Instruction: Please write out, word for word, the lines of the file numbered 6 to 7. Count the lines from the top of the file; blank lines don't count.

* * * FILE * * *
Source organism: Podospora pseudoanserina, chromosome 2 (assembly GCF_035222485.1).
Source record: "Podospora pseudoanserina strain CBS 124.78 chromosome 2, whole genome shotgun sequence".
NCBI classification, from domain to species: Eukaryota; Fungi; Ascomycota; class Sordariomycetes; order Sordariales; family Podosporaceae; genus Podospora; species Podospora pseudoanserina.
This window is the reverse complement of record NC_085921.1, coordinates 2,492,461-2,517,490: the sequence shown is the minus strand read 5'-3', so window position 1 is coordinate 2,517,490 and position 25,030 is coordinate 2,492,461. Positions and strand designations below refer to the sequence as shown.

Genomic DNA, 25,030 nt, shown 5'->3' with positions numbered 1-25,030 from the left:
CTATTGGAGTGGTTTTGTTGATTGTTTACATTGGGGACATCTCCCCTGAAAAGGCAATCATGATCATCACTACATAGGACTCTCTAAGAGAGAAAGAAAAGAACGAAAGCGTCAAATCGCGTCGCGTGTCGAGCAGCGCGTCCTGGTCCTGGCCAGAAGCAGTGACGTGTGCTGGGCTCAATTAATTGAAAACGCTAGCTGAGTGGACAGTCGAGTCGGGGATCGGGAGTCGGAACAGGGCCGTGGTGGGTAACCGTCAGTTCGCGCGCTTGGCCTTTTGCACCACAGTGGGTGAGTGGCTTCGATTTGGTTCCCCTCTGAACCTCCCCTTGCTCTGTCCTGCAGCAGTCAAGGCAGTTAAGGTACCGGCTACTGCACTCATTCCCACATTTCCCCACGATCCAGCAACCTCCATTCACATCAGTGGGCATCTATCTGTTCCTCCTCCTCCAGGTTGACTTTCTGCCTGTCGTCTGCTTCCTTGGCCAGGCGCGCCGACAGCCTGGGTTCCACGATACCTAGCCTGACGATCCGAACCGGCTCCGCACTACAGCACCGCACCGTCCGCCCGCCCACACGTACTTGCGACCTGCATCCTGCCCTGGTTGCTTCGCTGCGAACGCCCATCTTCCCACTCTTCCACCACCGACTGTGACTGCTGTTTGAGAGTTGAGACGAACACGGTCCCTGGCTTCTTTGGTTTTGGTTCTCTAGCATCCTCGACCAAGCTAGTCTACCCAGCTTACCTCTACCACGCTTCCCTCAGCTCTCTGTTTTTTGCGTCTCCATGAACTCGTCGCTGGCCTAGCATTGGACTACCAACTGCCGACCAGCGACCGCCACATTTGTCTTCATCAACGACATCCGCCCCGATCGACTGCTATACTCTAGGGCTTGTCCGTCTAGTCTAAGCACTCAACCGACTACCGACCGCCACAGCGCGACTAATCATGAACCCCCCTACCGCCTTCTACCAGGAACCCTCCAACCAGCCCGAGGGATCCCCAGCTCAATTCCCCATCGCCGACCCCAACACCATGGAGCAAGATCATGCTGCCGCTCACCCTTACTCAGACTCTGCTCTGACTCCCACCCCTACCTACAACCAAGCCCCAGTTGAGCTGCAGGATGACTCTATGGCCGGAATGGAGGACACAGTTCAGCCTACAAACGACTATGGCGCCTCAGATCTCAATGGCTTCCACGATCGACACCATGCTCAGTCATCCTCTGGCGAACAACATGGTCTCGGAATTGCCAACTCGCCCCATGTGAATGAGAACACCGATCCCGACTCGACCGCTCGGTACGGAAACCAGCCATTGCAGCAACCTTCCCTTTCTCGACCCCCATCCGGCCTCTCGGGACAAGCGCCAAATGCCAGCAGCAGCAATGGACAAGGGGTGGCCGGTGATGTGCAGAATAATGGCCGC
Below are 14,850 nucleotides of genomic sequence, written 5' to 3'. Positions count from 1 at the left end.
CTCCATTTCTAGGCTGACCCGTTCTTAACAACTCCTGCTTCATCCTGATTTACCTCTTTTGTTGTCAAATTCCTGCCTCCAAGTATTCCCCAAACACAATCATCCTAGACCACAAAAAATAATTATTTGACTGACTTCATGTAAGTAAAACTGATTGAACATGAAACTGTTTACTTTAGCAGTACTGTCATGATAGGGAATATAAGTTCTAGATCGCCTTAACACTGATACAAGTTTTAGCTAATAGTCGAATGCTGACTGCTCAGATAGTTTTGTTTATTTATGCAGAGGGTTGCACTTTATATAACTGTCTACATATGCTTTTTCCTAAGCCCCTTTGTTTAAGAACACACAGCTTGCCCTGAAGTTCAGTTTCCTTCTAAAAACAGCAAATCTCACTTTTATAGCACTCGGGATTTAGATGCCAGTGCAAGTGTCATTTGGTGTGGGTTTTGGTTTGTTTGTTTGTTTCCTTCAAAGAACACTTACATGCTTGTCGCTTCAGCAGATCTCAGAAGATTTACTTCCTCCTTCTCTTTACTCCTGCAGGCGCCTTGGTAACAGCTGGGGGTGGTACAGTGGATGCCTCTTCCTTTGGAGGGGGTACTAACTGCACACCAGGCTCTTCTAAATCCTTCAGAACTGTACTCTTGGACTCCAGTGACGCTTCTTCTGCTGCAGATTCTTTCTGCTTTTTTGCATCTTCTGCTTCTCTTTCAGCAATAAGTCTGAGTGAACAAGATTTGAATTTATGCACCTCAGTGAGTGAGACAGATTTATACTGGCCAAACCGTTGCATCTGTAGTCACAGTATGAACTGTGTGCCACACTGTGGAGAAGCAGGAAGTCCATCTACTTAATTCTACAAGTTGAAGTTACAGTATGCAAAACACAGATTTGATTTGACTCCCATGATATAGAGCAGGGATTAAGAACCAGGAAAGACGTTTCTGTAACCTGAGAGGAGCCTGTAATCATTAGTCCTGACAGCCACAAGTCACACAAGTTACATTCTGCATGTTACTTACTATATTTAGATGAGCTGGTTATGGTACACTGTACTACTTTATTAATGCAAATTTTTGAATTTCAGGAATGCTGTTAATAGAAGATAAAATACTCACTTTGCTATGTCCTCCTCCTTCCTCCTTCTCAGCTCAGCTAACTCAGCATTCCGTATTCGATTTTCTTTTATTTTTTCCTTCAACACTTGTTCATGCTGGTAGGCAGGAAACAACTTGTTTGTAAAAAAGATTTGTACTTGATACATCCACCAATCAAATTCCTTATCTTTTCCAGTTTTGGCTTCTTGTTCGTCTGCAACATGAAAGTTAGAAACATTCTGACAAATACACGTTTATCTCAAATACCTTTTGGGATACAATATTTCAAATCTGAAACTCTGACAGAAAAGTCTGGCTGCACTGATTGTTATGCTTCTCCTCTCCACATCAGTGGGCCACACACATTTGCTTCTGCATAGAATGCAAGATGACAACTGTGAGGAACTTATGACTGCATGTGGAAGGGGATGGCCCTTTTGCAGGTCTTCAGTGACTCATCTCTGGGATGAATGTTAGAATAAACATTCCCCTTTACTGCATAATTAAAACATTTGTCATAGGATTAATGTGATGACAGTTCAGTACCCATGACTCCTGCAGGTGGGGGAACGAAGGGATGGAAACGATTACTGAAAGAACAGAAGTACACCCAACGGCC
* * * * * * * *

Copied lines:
CTATTGGAGTGGTTTTGTTGATTGTTTACATTGGGGACATCTCCCCTGAAAAGGCAATCATGATCATCACTACATAGGACTCTCTAAGAGAGAAAGAAAAGAACGAAAGCGTCAAATCGCGTCGCGTGTCGAGCAGCGCGTCCTGGTCCTGGCCAGAAGCAGTGACGTGTGCTGGGCTCAATTAATTGAAAACGCTAGCTGAGTGGACAGTCGAGTCGGGGATCGGGAGTCGGAACAGGGCCGTGGTGGGTAACCGTCAGTTCGCGCGCTTGGCCTTTTGCACCACAGTGGGTGAGTGGCTTCGATTTGGTTCCCCTCTGAACCTCCCCTTGCTCTGTCCTGCAGCAGTCAAGGCAGTTAAGGTACCGGCTACTGCACTCATTCCCACATTTCCCCACGATCCAGCAACCTCCATTCACATCAGTGGGCATCTATCTGTTCCTCCTCCTCCAGGTTGACTTTCTGCCTGTCGTCTGCTTCCTTGGCCAGGCGCGCCGACAGCCTGGGTTCCACGATACCTAGCCTGACGATCCGAACCGGCTCCGCACTACAGCACCGCACCGTCCGCCCGCCCACACGTACTTGCGACCTGCATCCTGCCCTGGTTGCTTCGCTGCGAACGCCCATCTTCCCACTCTTCCACCACCGACTGTGACTGCTGTTTGAGAGTTGAGACGAACACGGTCCCTGGCTTCTTTGGTTTTGGTTCTCTAGCATCCTCGACCAAGCTAGTCTACCCAGCTTACCTCTACCACGCTTCCCTCAGCTCTCTGTTTTTTGCGTCTCCATGAACTCGTCGCTGGCCTAGCATTGGACTACCAACTGCCGACCAGCGACCGCCACATTTGTCTTCATCAACGACATCCGCCCCGATCGACTGCTATACTCTAGGGCTTGTCCGTCTAGTCTAAGCACTCAACCGACTACCGACCGCCACAGCGCGACTAATCATGAACCCCCCTACCGCCTTCTACCAGGAACCCTCCAACCAGCCCGAGGGATCCCCAGCTCAATTCCCCATCGCCGACCCCAACACCATGGAGCAAGATCATGCTGCCGCTCACCCTTACTCAGACTCTGCTCTGACTCCCACCCCTACCTACAACCAAGCCCCAGTTGAGCTGCAGGATGACTCTATGGCCGGAATGGAGGACACAGTTCAGCCTACAAACGACTATGGCGCCTCAGATCTCAATGGCTTCCACGATCGACACCATGCTCAGTCATCCTCTGGCGAACAACATGGTCTCGGAATTGCCAACTCGCCCCATGTGAATGAGAACACCGATCCCGACTCGACCGCTCGGTACGGAAACCAGCCATTGCAGCAACCTTCCCTTTCTCGACCCCCATCCGGCCTCTCGGGACAAGCGCCAAATGCCAGCAGCAGCAATGGACAAGGGGTGGCCGGTGATGTGCAGAATAATGGCCGC
Below are 14,850 nucleotides of genomic sequence, written 5' to 3'. Positions count from 1 at the left end.